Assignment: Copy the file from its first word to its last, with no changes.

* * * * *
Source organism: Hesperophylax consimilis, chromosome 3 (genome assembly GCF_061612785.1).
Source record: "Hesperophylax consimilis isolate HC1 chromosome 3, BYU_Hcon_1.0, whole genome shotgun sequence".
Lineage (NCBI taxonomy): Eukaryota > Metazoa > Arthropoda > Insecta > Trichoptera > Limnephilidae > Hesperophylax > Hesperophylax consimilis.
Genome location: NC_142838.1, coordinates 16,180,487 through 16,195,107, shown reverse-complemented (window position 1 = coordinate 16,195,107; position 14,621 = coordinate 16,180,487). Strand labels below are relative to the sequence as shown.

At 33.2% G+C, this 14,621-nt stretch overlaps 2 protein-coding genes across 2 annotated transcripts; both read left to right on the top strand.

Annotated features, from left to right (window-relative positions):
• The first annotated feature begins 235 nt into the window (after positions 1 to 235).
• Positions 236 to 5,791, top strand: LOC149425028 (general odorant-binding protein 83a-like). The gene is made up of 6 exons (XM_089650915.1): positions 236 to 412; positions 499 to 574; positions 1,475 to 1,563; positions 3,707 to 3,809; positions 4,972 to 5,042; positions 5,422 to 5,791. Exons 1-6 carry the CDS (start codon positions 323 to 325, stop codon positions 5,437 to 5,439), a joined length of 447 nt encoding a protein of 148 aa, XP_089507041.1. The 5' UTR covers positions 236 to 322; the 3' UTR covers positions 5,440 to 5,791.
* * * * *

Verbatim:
Source organism: Hesperophylax consimilis, chromosome 3 (genome assembly GCF_061612785.1).
Source record: "Hesperophylax consimilis isolate HC1 chromosome 3, BYU_Hcon_1.0, whole genome shotgun sequence".
Lineage (NCBI taxonomy): Eukaryota > Metazoa > Arthropoda > Insecta > Trichoptera > Limnephilidae > Hesperophylax > Hesperophylax consimilis.
Genome location: NC_142838.1, coordinates 16,180,487 through 16,195,107, shown reverse-complemented (window position 1 = coordinate 16,195,107; position 14,621 = coordinate 16,180,487). Strand labels below are relative to the sequence as shown.

At 33.2% G+C, this 14,621-nt stretch overlaps 2 protein-coding genes across 2 annotated transcripts; both read left to right on the top strand.

Annotated features, from left to right (window-relative positions):
• The first annotated feature begins 235 nt into the window (after positions 1 to 235).
• Positions 236 to 5,791, top strand: LOC149425028 (general odorant-binding protein 83a-like). The gene is made up of 6 exons (XM_089650915.1): positions 236 to 412; positions 499 to 574; positions 1,475 to 1,563; positions 3,707 to 3,809; positions 4,972 to 5,042; positions 5,422 to 5,791. Exons 1-6 carry the CDS (start codon positions 323 to 325, stop codon positions 5,437 to 5,439), a joined length of 447 nt encoding a protein of 148 aa, XP_089507041.1. The 5' UTR covers positions 236 to 322; the 3' UTR covers positions 5,440 to 5,791.